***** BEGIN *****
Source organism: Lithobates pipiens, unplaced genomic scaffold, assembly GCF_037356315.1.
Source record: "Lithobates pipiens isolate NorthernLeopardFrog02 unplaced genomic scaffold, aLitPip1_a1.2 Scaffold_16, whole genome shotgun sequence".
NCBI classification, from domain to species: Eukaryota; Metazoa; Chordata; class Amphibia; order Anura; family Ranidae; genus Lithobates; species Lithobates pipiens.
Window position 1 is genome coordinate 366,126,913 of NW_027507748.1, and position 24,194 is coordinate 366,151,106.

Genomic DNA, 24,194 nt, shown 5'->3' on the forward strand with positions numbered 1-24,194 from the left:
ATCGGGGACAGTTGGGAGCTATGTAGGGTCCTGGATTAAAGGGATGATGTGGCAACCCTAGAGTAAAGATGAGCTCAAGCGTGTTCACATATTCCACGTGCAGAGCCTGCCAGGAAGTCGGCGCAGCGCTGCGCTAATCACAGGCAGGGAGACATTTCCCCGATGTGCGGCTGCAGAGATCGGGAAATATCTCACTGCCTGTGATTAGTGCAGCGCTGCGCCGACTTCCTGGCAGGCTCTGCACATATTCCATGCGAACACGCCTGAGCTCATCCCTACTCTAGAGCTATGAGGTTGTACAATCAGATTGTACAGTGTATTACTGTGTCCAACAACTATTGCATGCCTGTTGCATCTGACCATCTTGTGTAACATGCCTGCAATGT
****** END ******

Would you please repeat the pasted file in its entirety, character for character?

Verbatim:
Source organism: Lithobates pipiens, unplaced genomic scaffold, assembly GCF_037356315.1.
Source record: "Lithobates pipiens isolate NorthernLeopardFrog02 unplaced genomic scaffold, aLitPip1_a1.2 Scaffold_16, whole genome shotgun sequence".
NCBI classification, from domain to species: Eukaryota; Metazoa; Chordata; class Amphibia; order Anura; family Ranidae; genus Lithobates; species Lithobates pipiens.
Window position 1 is genome coordinate 366,126,913 of NW_027507748.1, and position 24,194 is coordinate 366,151,106.

Genomic DNA, 24,194 nt, shown 5'->3' on the forward strand with positions numbered 1-24,194 from the left:
ATCGGGGACAGTTGGGAGCTATGTAGGGTCCTGGATTAAAGGGATGATGTGGCAACCCTAGAGTAAAGATGAGCTCAAGCGTGTTCACATATTCCACGTGCAGAGCCTGCCAGGAAGTCGGCGCAGCGCTGCGCTAATCACAGGCAGGGAGACATTTCCCCGATGTGCGGCTGCAGAGATCGGGAAATATCTCACTGCCTGTGATTAGTGCAGCGCTGCGCCGACTTCCTGGCAGGCTCTGCACATATTCCATGCGAACACGCCTGAGCTCATCCCTACTCTAGAGCTATGAGGTTGTACAATCAGATTGTACAGTGTATTACTGTGTCCAACAACTATTGCATGCCTGTTGCATCTGACCATCTTGTGTAACATGCCTGCAATGT